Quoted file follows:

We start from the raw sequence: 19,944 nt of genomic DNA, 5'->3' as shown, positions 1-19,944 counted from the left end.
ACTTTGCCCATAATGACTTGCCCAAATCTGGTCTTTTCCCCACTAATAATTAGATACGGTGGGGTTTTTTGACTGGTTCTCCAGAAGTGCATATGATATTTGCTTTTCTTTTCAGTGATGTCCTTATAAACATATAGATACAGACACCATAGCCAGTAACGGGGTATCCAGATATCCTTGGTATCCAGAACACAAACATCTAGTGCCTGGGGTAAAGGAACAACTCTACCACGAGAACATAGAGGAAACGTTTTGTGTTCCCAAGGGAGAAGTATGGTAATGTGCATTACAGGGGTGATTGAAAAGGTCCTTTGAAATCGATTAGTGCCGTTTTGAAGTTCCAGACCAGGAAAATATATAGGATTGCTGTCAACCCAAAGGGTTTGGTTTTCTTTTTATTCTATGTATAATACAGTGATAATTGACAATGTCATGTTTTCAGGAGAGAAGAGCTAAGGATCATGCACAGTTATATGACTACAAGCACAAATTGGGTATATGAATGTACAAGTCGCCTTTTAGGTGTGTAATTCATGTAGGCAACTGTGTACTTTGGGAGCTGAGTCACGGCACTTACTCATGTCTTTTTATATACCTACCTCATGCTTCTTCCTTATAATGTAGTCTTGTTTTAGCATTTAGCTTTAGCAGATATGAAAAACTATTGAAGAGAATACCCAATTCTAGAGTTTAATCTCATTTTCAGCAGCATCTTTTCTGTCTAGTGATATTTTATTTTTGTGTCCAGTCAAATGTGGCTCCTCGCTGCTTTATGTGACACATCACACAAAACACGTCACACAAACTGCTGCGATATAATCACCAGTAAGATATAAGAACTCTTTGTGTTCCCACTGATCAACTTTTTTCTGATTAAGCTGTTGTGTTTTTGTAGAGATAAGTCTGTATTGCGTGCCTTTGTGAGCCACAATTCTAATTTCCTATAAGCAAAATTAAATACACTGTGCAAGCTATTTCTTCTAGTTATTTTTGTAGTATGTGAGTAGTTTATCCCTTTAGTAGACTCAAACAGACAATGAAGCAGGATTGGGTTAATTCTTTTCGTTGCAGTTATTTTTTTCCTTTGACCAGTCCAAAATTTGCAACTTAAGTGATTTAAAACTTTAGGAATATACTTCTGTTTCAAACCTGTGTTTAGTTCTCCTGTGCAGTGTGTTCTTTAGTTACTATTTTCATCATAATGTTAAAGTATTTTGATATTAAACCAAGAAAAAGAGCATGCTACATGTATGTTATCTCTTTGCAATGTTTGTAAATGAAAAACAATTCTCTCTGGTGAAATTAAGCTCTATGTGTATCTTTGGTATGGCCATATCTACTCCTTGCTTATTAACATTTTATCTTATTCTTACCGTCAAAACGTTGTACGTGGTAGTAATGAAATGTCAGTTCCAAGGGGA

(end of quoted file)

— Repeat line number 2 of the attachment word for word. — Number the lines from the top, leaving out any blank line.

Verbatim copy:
ACTTTGCCCATAATGACTTGCCCAAATCTGGTCTTTTCCCCACTAATAATTAGATACGGTGGGGTTTTTTGACTGGTTCTCCAGAAGTGCATATGATATTTGCTTTTCTTTTCAGTGATGTCCTTATAAACATATAGATACAGACACCATAGCCAGTAACGGGGTATCCAGATATCCTTGGTATCCAGAACACAAACATCTAGTGCCTGGGGTAAAGGAACAACTCTACCACGAGAACATAGAGGAAACGTTTTGTGTTCCCAAGGGAGAAGTATGGTAATGTGCATTACAGGGGTGATTGAAAAGGTCCTTTGAAATCGATTAGTGCCGTTTTGAAGTTCCAGACCAGGAAAATATATAGGATTGCTGTCAACCCAAAGGGTTTGGTTTTCTTTTTATTCTATGTATAATACAGTGATAATTGACAATGTCATGTTTTCAGGAGAGAAGAGCTAAGGATCATGCACAGTTATATGACTACAAGCACAAATTGGGTATATGAATGTACAAGTCGCCTTTTAGGTGTGTAATTCATGTAGGCAACTGTGTACTTTGGGAGCTGAGTCACGGCACTTACTCATGTCTTTTTATATACCTACCTCATGCTTCTTCCTTATAATGTAGTCTTGTTTTAGCATTTAGCTTTAGCAGATATGAAAAACTATTGAAGAGAATACCCAATTCTAGAGTTTAATCTCATTTTCAGCAGCATCTTTTCTGTCTAGTGATATTTTATTTTTGTGTCCAGTCAAATGTGGCTCCTCGCTGCTTTATGTGACACATCACACAAAACACGTCACACAAACTGCTGCGATATAATCACCAGTAAGATATAAGAACTCTTTGTGTTCCCACTGATCAACTTTTTTCTGATTAAGCTGTTGTGTTTTTGTAGAGATAAGTCTGTATTGCGTGCCTTTGTGAGCCACAATTCTAATTTCCTATAAGCAAAATTAAATACACTGTGCAAGCTATTTCTTCTAGTTATTTTTGTAGTATGTGAGTAGTTTATCCCTTTAGTAGACTCAAACAGACAATGAAGCAGGATTGGGTTAATTCTTTTCGTTGCAGTTATTTTTTTCCTTTGACCAGTCCAAAATTTGCAACTTAAGTGATTTAAAACTTTAGGAATATACTTCTGTTTCAAACCTGTGTTTAGTTCTCCTGTGCAGTGTGTTCTTTAGTTACTATTTTCATCATAATGTTAAAGTATTTTGATATTAAACCAAGAAAAAGAGCATGCTACATGTATGTTATCTCTTTGCAATGTTTGTAAATGAAAAACAATTCTCTCTGGTGAAATTAAGCTCTATGTGTATCTTTGGTATGGCCATATCTACTCCTTGCTTATTAACATTTTATCTTATTCTTACCGTCAAAACGTTGTACGTGGTAGTAATGAAATGTCAGTTCCAAGGGGA